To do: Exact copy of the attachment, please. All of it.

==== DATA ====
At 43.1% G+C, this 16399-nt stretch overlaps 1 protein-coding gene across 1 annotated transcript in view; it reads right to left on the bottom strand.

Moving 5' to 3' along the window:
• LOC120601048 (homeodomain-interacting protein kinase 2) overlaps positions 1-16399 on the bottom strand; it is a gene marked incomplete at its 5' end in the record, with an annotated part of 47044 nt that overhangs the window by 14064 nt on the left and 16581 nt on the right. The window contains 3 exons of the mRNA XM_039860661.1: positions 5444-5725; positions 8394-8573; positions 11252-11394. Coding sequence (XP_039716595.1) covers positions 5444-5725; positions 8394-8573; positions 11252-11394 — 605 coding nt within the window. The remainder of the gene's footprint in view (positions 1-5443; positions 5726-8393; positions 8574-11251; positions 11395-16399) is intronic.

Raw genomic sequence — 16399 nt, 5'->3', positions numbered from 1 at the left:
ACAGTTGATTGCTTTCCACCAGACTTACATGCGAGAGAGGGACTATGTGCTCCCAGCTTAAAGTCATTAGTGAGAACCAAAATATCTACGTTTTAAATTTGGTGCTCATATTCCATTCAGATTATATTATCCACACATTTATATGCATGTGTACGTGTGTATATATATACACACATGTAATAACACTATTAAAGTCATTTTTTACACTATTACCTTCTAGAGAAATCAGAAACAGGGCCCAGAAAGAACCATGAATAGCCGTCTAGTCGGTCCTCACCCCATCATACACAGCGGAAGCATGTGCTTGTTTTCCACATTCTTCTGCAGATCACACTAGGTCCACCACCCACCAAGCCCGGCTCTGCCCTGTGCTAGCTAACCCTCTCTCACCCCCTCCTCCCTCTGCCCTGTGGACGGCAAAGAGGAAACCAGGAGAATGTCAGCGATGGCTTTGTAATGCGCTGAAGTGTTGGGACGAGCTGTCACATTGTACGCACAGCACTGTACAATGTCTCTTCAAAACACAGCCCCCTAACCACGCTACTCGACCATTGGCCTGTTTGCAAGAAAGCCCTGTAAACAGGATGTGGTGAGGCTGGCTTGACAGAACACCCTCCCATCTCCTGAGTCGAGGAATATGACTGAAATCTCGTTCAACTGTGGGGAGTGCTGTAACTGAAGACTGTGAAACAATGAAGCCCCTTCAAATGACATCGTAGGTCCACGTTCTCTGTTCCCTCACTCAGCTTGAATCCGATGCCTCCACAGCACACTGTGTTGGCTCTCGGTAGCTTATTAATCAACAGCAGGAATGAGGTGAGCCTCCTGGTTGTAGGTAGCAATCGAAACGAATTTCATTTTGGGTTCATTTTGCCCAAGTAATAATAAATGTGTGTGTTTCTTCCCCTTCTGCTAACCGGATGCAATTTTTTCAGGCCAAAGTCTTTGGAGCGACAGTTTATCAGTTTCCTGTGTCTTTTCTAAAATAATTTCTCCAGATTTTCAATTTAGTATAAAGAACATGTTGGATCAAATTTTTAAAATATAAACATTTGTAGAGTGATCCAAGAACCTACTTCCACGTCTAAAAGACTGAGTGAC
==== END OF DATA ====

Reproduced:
At 43.1% G+C, this 16399-nt stretch overlaps 1 protein-coding gene across 1 annotated transcript in view; it reads right to left on the bottom strand.

Moving 5' to 3' along the window:
• LOC120601048 (homeodomain-interacting protein kinase 2) overlaps positions 1-16399 on the bottom strand; it is a gene marked incomplete at its 5' end in the record, with an annotated part of 47044 nt that overhangs the window by 14064 nt on the left and 16581 nt on the right. The window contains 3 exons of the mRNA XM_039860661.1: positions 5444-5725; positions 8394-8573; positions 11252-11394. Coding sequence (XP_039716595.1) covers positions 5444-5725; positions 8394-8573; positions 11252-11394 — 605 coding nt within the window. The remainder of the gene's footprint in view (positions 1-5443; positions 5726-8393; positions 8574-11251; positions 11395-16399) is intronic.

Raw genomic sequence — 16399 nt, 5'->3', positions numbered from 1 at the left:
ACAGTTGATTGCTTTCCACCAGACTTACATGCGAGAGAGGGACTATGTGCTCCCAGCTTAAAGTCATTAGTGAGAACCAAAATATCTACGTTTTAAATTTGGTGCTCATATTCCATTCAGATTATATTATCCACACATTTATATGCATGTGTACGTGTGTATATATATACACACATGTAATAACACTATTAAAGTCATTTTTTACACTATTACCTTCTAGAGAAATCAGAAACAGGGCCCAGAAAGAACCATGAATAGCCGTCTAGTCGGTCCTCACCCCATCATACACAGCGGAAGCATGTGCTTGTTTTCCACATTCTTCTGCAGATCACACTAGGTCCACCACCCACCAAGCCCGGCTCTGCCCTGTGCTAGCTAACCCTCTCTCACCCCCTCCTCCCTCTGCCCTGTGGACGGCAAAGAGGAAACCAGGAGAATGTCAGCGATGGCTTTGTAATGCGCTGAAGTGTTGGGACGAGCTGTCACATTGTACGCACAGCACTGTACAATGTCTCTTCAAAACACAGCCCCCTAACCACGCTACTCGACCATTGGCCTGTTTGCAAGAAAGCCCTGTAAACAGGATGTGGTGAGGCTGGCTTGACAGAACACCCTCCCATCTCCTGAGTCGAGGAATATGACTGAAATCTCGTTCAACTGTGGGGAGTGCTGTAACTGAAGACTGTGAAACAATGAAGCCCCTTCAAATGACATCGTAGGTCCACGTTCTCTGTTCCCTCACTCAGCTTGAATCCGATGCCTCCACAGCACACTGTGTTGGCTCTCGGTAGCTTATTAATCAACAGCAGGAATGAGGTGAGCCTCCTGGTTGTAGGTAGCAATCGAAACGAATTTCATTTTGGGTTCATTTTGCCCAAGTAATAATAAATGTGTGTGTTTCTTCCCCTTCTGCTAACCGGATGCAATTTTTTCAGGCCAAAGTCTTTGGAGCGACAGTTTATCAGTTTCCTGTGTCTTTTCTAAAATAATTTCTCCAGATTTTCAATTTAGTATAAAGAACATGTTGGATCAAATTTTTAAAATATAAACATTTGTAGAGTGATCCAAGAACCTACTTCCACGTCTAAAAGACTGAGTGAC